While not completely standardized, the page counter billing model has an advantage to the customer in that the billing model allows the customer to compare costs between vendors' products. For example, it might cost $0.05 to print a page on a printing device from vendor X, whereas it might cost $0.08 to print the same size page on a printing device from vendor Y.
One disadvantage of the page counter billing model is that the model is based on sheet size. Thus, the cost of printing a particular document can vary significantly based on the sheet size used. For example, color business cards printed on letter-sized sheets would have a different cost than the same color business cards printed on a 12×18 sized sheet. In many cases, this billing model drives the professional printer to use larger sheet sizes and imposition to print multi-up documents in order to lower the cost of the printed document, which increases labor costs. “Imposition” refers to the printing of multiple documents on a single sheet in a particular order so that the multiple documents come out in the correct sequence when the sheet is cut and folded. Encouraging a professional printer to use larger sheet sizes and imposition also makes computing the costs of printing documents more complex since different sheet sizes may be used.
Techniques are provided for billing a customer for document services. The cost of printing a document is based, at least in part, on the type of documents printed. Different types of documents may include business cards, postcards, books, photographs, and marketing materials. Thus, even though a set of photographs may be printed on a number of sheets and a set of business cards may be printed on the same number of sheets, the cost for printing each set may vary widely.
In one approach, a first amount is calculated according to a page counter billing model and a second amount is calculated according to a billing model that accounts for the type of document printed. If the second amount is less than the first amount, then a customer may be refunded the difference or may have a credit applied to the customer's bill or account for the difference.
The present invention is illustrated by way of example, and not by way of limitation, in the figures of the accompanying drawings and in which like reference numerals refer to similar elements and in which:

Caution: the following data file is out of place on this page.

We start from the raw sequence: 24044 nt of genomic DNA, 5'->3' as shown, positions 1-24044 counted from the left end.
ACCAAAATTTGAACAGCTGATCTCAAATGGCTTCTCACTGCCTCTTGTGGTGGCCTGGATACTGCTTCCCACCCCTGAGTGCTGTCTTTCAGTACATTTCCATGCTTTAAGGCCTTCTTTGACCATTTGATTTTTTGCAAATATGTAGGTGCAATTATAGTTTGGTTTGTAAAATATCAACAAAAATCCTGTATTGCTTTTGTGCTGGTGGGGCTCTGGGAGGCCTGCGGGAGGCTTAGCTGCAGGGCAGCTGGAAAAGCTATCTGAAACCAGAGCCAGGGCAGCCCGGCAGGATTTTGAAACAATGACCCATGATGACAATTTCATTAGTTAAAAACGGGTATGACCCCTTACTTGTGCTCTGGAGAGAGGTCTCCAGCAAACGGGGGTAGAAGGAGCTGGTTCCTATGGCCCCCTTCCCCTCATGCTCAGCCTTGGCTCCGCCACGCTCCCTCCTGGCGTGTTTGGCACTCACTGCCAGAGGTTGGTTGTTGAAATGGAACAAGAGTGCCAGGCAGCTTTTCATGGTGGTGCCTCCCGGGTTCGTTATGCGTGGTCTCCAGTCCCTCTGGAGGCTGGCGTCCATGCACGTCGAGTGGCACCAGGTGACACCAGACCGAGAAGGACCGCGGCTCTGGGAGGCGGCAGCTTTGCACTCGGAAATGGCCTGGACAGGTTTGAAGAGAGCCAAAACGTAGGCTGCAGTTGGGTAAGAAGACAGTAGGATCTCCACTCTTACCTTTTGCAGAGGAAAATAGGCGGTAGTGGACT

In the following description, for the purposes of explanation, numerous specific details are set forth in order to provide a thorough understanding of the present invention. It will be apparent, however, that the present invention may be practiced without these specific details. In other instances, well-known structures and devices are shown in block diagram form in order to avoid unnecessarily obscuring the present invention.
According to an embodiment of the invention, customers (i.e., users) of printing devices are billed based, at least in part, on the type of documents printed and the number of printed documents of each type. This type of billing is referred to hereinafter as “application billing” where “application” refers to the type of document. Thus, customers are not billed based solely on the number of sheets printed and the sheet size used. Billing that is based primarily on the number of sheets printed and, optionally, on sheet size (without taking into account the type of document printed) is referred to hereinafter as “page counter billing.”
Non-limiting examples of types of documents (or applications) include business cards, photographs, books, postcards, brochures, manuals, newsletters, catalogs, booklets, envelopes, labels, flyers, pamphlets, ID cards, any type of marketing material, and any combination or variation of the above. For example, each printed business card costs a customer $0.01 while a 50-page book costs $1. A business card is one application and a book is another application. Thus, a document type, or application, is not just a sheet from the printer.
In addition to billing based on the application, other factors may be taken into account when billing a customer. Non-limiting examples of other factors include two-sided/one-sided, color/black and white, (e.g., UV) coatings, embossings, and laminations.